posted by soyjoy at 7:27 AM on July 14, 2004


Yeah, it's a first-rate style parody.
posted by blueshammer at 7:29 AM on July 14, 2004


You know what annoys the hell out of me? Okay, I'll tell ya. It's that many, perhaps most, people who use the phrases it's not funny, it's not scary, it's not enjoyable, and similar generally do not include the qualifier "to me" because, really, they are making something more than a mere subjective assertion. Deep down, they know they're trying to assert some objective fact about the quality of something. However, when presented with evidence that, in fact, X is funny or scary or enjoyable to someone, somewhere, said persons will then retreat to subjectivism and state the previously unstated "to me". I see this pattern all the time.

If you want to explain why something isn't funny to you, then do so but don't assume this applies to everyone else. Or, if you want to explain why you think something likely isn't funny to most people, then do so. Or, if you want to explain why you think something shouldn't be funny to most people (or any person), then do so (but good luck on that). But the blanket assertion "that's not funny" (for example) is almost always self-evidently false (because it's often in response to someone's self-report) and it's aggressive and disrespectful in that it implicitly invalidates other people's actual experiences. This is also why the negative assertion ("that's not funny") has a different emotional and social quality than the positive ("that's funny").
posted by Ethereal Bligh at 8:24 AM on July 14, 2004


Ethereal Bligh, I'd agree with you if it weren't for one thing. This really isn't funny. At all. Not even a little bit.











to me
posted by Outlawyr at 8:29 AM on July 14, 2004


This reeks of Erma Bombeck's corpse.

I tried to read the article, and gave up on it (after mentally comparing it to The Family Circus) and didn't read the comments. Then I got bored and read them and that comment made it all worth it.
posted by Mayor Curley at 8:29 AM on July 14, 2004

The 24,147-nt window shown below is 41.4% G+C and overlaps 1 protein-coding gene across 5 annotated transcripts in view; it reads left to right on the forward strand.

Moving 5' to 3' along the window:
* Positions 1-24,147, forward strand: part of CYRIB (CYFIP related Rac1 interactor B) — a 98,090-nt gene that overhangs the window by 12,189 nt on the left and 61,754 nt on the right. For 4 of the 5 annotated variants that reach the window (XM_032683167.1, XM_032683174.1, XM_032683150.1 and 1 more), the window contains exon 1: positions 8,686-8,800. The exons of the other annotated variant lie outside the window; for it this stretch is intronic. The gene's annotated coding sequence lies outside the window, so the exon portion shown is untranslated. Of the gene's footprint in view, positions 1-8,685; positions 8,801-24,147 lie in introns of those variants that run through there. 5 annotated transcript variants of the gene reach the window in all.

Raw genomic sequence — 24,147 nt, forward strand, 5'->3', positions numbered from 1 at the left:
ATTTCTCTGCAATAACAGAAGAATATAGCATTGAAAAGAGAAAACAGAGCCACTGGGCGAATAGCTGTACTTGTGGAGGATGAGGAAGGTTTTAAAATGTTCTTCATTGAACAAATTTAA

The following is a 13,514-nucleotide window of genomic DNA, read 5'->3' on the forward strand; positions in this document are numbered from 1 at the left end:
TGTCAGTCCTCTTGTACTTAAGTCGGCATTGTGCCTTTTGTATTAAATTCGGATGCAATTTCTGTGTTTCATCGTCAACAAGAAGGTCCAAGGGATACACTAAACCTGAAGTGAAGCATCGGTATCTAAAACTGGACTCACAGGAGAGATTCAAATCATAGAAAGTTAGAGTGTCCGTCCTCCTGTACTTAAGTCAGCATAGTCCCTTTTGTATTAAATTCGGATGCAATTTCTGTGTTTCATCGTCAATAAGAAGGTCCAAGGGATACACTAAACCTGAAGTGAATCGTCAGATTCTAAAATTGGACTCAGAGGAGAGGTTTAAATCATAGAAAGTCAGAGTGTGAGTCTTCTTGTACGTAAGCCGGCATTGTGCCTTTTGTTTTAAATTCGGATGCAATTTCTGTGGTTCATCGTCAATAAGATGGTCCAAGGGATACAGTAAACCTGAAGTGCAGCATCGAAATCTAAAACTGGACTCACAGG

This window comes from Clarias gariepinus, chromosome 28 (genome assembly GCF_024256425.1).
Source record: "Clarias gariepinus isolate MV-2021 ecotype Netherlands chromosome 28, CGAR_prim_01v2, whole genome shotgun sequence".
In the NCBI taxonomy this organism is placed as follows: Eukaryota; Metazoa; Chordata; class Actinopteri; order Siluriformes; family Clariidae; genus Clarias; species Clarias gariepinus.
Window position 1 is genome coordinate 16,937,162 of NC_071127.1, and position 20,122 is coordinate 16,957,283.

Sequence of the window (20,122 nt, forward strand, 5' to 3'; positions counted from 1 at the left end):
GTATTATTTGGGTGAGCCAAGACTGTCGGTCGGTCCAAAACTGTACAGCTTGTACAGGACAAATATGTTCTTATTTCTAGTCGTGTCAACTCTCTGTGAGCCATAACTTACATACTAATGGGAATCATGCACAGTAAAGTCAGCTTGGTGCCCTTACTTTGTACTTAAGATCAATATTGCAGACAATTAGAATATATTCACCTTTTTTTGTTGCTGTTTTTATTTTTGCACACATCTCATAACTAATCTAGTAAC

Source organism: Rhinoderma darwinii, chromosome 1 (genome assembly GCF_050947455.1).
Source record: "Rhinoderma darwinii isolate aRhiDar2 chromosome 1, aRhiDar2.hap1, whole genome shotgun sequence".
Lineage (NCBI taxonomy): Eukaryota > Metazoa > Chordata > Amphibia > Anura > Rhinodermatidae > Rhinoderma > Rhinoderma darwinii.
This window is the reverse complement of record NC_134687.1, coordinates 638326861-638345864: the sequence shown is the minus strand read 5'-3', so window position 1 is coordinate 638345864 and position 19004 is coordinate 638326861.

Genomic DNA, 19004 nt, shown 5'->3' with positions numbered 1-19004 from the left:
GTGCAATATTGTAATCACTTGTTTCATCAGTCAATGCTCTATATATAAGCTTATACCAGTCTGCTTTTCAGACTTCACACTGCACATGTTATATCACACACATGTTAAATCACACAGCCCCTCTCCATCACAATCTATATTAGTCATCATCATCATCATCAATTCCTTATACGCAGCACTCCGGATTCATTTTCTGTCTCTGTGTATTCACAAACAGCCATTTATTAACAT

And ethereal bligh, don't be a relativist. This sucks worse than church, a dentist visit and a trip to a portable toilet combined.
posted by Mayor Curley at 8:33 AM on July 14, 2004


EB, very cogently put. And in only two paragraphs. Keep it up!
posted by soyjoy at 9:00 AM on July 14, 2004


It's not a parody, actually--it's a burlesque.

I thought it was reasonably amusing. Burlesques usually don't crack me up.
posted by Sidhedevil at 10:11 AM on July 14, 2004


When this came out my daughter was young and I laughed but O Parents! The tables will turn; your messy young spawn will turn teen and accuse you of vile table manners and uncountable offenses of a like nature!
posted by kozad at 10:22 AM on July 14, 2004


I found it mildly amusing.

Prairie Home Companion sucks donkey balls, though. It just isn't funny. Real wit comes in the form of Vinyl Cafe or Dead Dog Cafe Comedy Hour.

Man, I wish I could find DDCCH on MP3...
posted by five fresh fish at 10:29 AM on July 14, 2004


Well, as Dick Cheney would say, you all can go fuck yourselves. I liked the Frazier piece and I like APHC.
posted by briank at 12:11 PM on July 14, 2004


Laws Concerning Food and Drink read by Peter Segal for This American Life. (realaudio, starts at about 38:00).

Segal really adds something to the piece.
posted by monkey.pie.baker at 11:10 AM on July 15, 2004


This deserves to be published in the Reader's Digest.
posted by sid at 12:43 PM on July 15, 2004